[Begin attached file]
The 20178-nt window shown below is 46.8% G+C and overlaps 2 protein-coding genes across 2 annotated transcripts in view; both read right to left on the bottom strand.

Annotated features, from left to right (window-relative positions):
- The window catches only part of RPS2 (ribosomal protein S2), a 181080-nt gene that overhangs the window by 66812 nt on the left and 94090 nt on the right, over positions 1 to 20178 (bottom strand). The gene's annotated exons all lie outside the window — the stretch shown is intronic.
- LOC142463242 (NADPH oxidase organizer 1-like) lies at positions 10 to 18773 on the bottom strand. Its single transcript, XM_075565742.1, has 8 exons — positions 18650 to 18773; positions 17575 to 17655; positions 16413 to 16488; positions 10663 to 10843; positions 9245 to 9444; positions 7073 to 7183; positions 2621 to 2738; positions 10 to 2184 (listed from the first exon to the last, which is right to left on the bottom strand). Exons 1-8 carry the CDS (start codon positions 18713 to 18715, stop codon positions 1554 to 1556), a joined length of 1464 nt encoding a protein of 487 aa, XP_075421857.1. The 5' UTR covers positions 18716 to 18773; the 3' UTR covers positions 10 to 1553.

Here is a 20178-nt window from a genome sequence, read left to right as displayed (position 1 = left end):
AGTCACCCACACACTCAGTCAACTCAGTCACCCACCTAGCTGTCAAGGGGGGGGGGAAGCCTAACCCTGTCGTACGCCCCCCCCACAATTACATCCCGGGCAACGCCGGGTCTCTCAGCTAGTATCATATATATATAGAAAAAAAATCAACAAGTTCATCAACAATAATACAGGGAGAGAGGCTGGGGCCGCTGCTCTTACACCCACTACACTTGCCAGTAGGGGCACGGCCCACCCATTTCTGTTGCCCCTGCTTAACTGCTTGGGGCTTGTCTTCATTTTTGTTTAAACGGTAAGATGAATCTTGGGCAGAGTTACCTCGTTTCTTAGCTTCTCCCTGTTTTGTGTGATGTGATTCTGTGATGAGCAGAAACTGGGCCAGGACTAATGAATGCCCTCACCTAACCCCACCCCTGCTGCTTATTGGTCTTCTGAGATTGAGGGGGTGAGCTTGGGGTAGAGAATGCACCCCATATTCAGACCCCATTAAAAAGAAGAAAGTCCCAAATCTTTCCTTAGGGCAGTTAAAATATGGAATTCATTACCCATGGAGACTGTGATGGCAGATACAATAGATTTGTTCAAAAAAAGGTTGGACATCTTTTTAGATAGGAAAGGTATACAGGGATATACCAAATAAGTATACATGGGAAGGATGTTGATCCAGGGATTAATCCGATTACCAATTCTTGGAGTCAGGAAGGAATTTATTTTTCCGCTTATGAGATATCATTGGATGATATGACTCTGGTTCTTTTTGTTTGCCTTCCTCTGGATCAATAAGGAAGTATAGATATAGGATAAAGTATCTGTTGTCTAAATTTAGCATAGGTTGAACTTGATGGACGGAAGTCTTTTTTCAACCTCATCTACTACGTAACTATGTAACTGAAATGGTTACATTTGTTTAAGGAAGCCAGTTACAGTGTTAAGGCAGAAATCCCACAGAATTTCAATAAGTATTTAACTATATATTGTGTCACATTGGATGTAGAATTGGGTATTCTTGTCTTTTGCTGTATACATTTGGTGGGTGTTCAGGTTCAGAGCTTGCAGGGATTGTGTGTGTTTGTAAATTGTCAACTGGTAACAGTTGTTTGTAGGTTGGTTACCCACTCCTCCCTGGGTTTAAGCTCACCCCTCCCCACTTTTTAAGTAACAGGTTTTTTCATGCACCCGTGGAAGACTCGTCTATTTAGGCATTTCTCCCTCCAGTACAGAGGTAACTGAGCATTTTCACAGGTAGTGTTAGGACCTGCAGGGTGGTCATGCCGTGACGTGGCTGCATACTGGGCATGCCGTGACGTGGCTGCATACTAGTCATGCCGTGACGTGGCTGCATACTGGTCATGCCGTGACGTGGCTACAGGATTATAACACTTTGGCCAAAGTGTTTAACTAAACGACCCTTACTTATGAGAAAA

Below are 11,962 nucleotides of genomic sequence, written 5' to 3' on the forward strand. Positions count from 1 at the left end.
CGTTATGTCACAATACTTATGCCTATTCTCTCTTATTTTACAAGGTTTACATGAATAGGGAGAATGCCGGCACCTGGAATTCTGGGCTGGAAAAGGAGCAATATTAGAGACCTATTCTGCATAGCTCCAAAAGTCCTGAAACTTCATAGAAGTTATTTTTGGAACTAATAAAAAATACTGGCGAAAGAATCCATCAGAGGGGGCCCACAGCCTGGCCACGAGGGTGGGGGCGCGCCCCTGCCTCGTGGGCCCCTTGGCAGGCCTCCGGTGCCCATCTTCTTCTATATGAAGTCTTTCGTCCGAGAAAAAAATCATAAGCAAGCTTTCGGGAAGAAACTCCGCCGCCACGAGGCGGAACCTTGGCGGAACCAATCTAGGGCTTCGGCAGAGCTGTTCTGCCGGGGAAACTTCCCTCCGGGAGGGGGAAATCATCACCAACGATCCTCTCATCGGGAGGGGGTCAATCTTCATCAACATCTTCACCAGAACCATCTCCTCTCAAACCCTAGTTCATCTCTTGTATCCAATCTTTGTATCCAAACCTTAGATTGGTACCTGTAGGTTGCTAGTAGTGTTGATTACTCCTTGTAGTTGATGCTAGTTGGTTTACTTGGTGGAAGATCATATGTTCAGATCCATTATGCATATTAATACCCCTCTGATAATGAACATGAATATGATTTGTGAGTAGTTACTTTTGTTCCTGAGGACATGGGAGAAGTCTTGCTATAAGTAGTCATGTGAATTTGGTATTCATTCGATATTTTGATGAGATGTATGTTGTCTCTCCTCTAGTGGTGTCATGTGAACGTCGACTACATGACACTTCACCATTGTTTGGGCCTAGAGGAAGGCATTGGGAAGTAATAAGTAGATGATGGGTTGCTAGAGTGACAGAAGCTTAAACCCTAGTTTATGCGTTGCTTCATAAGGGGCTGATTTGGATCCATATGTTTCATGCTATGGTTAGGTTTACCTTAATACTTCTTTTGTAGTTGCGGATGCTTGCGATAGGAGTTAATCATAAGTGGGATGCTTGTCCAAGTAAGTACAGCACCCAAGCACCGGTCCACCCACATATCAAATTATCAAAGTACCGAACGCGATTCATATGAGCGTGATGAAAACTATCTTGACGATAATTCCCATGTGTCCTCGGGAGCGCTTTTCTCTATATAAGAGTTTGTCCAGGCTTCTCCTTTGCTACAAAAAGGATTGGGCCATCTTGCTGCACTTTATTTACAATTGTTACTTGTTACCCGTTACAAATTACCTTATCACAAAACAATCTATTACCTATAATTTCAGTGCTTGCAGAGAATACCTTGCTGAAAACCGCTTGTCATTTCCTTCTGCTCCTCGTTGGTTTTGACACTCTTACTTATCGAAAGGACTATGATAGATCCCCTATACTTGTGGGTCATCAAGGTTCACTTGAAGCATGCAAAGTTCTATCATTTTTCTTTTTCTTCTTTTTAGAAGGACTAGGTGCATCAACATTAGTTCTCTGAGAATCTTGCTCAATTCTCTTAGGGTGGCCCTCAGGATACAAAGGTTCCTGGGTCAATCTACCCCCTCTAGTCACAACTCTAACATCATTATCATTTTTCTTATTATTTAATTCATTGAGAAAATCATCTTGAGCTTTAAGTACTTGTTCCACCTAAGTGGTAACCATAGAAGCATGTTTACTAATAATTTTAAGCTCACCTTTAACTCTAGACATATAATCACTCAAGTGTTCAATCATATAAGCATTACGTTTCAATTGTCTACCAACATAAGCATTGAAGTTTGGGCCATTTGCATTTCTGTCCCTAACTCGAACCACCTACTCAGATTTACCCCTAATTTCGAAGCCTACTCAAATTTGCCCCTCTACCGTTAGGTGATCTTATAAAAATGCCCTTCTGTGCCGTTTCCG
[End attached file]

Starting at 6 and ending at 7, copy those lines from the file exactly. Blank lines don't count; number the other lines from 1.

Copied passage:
AGTCACCCACACACTCAGTCAACTCAGTCACCCACCTAGCTGTCAAGGGGGGGGGGAAGCCTAACCCTGTCGTACGCCCCCCCCACAATTACATCCCGGGCAACGCCGGGTCTCTCAGCTAGTATCATATATATATAGAAAAAAAATCAACAAGTTCATCAACAATAATACAGGGAGAGAGGCTGGGGCCGCTGCTCTTACACCCACTACACTTGCCAGTAGGGGCACGGCCCACCCATTTCTGTTGCCCCTGCTTAACTGCTTGGGGCTTGTCTTCATTTTTGTTTAAACGGTAAGATGAATCTTGGGCAGAGTTACCTCGTTTCTTAGCTTCTCCCTGTTTTGTGTGATGTGATTCTGTGATGAGCAGAAACTGGGCCAGGACTAATGAATGCCCTCACCTAACCCCACCCCTGCTGCTTATTGGTCTTCTGAGATTGAGGGGGTGAGCTTGGGGTAGAGAATGCACCCCATATTCAGACCCCATTAAAAAGAAGAAAGTCCCAAATCTTTCCTTAGGGCAGTTAAAATATGGAATTCATTACCCATGGAGACTGTGATGGCAGATACAATAGATTTGTTCAAAAAAAGGTTGGACATCTTTTTAGATAGGAAAGGTATACAGGGATATACCAAATAAGTATACATGGGAAGGATGTTGATCCAGGGATTAATCCGATTACCAATTCTTGGAGTCAGGAAGGAATTTATTTTTCCGCTTATGAGATATCATTGGATGATATGACTCTGGTTCTTTTTGTTTGCCTTCCTCTGGATCAATAAGGAAGTATAGATATAGGATAAAGTATCTGTTGTCTAAATTTAGCATAGGTTGAACTTGATGGACGGAAGTCTTTTTTCAACCTCATCTACTACGTAACTATGTAACTGAAATGGTTACATTTGTTTAAGGAAGCCAGTTACAGTGTTAAGGCAGAAATCCCACAGAATTTCAATAAGTATTTAACTATATATTGTGTCACATTGGATGTAGAATTGGGTATTCTTGTCTTTTGCTGTATACATTTGGTGGGTGTTCAGGTTCAGAGCTTGCAGGGATTGTGTGTGTTTGTAAATTGTCAACTGGTAACAGTTGTTTGTAGGTTGGTTACCCACTCCTCCCTGGGTTTAAGCTCACCCCTCCCCACTTTTTAAGTAACAGGTTTTTTCATGCACCCGTGGAAGACTCGTCTATTTAGGCATTTCTCCCTCCAGTACAGAGGTAACTGAGCATTTTCACAGGTAGTGTTAGGACCTGCAGGGTGGTCATGCCGTGACGTGGCTGCATACTGGGCATGCCGTGACGTGGCTGCATACTAGTCATGCCGTGACGTGGCTGCATACTGGTCATGCCGTGACGTGGCTACAGGATTATAACACTTTGGCCAAAGTGTTTAACTAAACGACCCTTACTTATGAGAAAA

Below are 11,962 nucleotides of genomic sequence, written 5' to 3' on the forward strand. Positions count from 1 at the left end.